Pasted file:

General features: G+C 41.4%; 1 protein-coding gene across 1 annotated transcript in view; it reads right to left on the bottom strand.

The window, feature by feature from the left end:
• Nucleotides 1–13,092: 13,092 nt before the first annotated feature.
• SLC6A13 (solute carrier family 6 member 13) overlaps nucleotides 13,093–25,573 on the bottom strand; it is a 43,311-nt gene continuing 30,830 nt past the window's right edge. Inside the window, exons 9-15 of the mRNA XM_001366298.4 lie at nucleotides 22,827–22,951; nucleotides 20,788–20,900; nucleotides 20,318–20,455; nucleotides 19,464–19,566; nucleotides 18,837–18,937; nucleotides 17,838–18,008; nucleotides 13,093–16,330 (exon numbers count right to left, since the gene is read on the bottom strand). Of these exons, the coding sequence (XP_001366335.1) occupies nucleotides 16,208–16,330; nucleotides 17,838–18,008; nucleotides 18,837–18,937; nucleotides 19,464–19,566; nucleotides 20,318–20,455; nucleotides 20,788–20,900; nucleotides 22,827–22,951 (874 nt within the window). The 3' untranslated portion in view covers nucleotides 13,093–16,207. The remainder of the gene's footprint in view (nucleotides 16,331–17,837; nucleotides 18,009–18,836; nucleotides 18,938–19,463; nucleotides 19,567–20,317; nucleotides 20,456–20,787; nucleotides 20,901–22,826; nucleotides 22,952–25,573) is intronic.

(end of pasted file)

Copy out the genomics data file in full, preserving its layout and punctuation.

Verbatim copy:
General features: G+C 41.4%; 1 protein-coding gene across 1 annotated transcript in view; it reads right to left on the bottom strand.

The window, feature by feature from the left end:
• Nucleotides 1–13,092: 13,092 nt before the first annotated feature.
• SLC6A13 (solute carrier family 6 member 13) overlaps nucleotides 13,093–25,573 on the bottom strand; it is a 43,311-nt gene continuing 30,830 nt past the window's right edge. Inside the window, exons 9-15 of the mRNA XM_001366298.4 lie at nucleotides 22,827–22,951; nucleotides 20,788–20,900; nucleotides 20,318–20,455; nucleotides 19,464–19,566; nucleotides 18,837–18,937; nucleotides 17,838–18,008; nucleotides 13,093–16,330 (exon numbers count right to left, since the gene is read on the bottom strand). Of these exons, the coding sequence (XP_001366335.1) occupies nucleotides 16,208–16,330; nucleotides 17,838–18,008; nucleotides 18,837–18,937; nucleotides 19,464–19,566; nucleotides 20,318–20,455; nucleotides 20,788–20,900; nucleotides 22,827–22,951 (874 nt within the window). The 3' untranslated portion in view covers nucleotides 13,093–16,207. The remainder of the gene's footprint in view (nucleotides 16,331–17,837; nucleotides 18,009–18,836; nucleotides 18,938–19,463; nucleotides 19,567–20,317; nucleotides 20,456–20,787; nucleotides 20,901–22,826; nucleotides 22,952–25,573) is intronic.